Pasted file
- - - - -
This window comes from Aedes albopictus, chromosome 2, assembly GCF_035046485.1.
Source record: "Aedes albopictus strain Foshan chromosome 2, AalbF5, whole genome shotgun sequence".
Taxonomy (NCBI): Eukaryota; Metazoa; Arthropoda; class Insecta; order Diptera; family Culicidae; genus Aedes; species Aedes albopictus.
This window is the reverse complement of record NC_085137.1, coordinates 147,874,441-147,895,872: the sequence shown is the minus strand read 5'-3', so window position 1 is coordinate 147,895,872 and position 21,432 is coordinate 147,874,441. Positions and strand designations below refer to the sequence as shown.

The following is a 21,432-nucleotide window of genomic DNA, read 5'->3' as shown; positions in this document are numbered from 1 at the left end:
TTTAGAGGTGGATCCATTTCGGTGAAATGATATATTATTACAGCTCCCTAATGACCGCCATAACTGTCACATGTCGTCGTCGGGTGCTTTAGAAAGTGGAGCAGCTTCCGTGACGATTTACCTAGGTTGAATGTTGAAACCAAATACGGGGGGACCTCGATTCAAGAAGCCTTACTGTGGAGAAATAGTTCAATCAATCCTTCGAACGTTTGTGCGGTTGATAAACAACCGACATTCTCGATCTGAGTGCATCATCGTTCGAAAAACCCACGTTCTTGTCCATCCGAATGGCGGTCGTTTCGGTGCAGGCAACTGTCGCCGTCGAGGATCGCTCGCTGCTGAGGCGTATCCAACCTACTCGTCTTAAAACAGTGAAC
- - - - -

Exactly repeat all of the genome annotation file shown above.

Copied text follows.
This window comes from Aedes albopictus, chromosome 2, assembly GCF_035046485.1.
Source record: "Aedes albopictus strain Foshan chromosome 2, AalbF5, whole genome shotgun sequence".
Taxonomy (NCBI): Eukaryota; Metazoa; Arthropoda; class Insecta; order Diptera; family Culicidae; genus Aedes; species Aedes albopictus.
This window is the reverse complement of record NC_085137.1, coordinates 147,874,441-147,895,872: the sequence shown is the minus strand read 5'-3', so window position 1 is coordinate 147,895,872 and position 21,432 is coordinate 147,874,441. Positions and strand designations below refer to the sequence as shown.

The following is a 21,432-nucleotide window of genomic DNA, read 5'->3' as shown; positions in this document are numbered from 1 at the left end:
TTTAGAGGTGGATCCATTTCGGTGAAATGATATATTATTACAGCTCCCTAATGACCGCCATAACTGTCACATGTCGTCGTCGGGTGCTTTAGAAAGTGGAGCAGCTTCCGTGACGATTTACCTAGGTTGAATGTTGAAACCAAATACGGGGGGACCTCGATTCAAGAAGCCTTACTGTGGAGAAATAGTTCAATCAATCCTTCGAACGTTTGTGCGGTTGATAAACAACCGACATTCTCGATCTGAGTGCATCATCGTTCGAAAAACCCACGTTCTTGTCCATCCGAATGGCGGTCGTTTCGGTGCAGGCAACTGTCGCCGTCGAGGATCGCTCGCTGCTGAGGCGTATCCAACCTACTCGTCTTAAAACAGTGAAC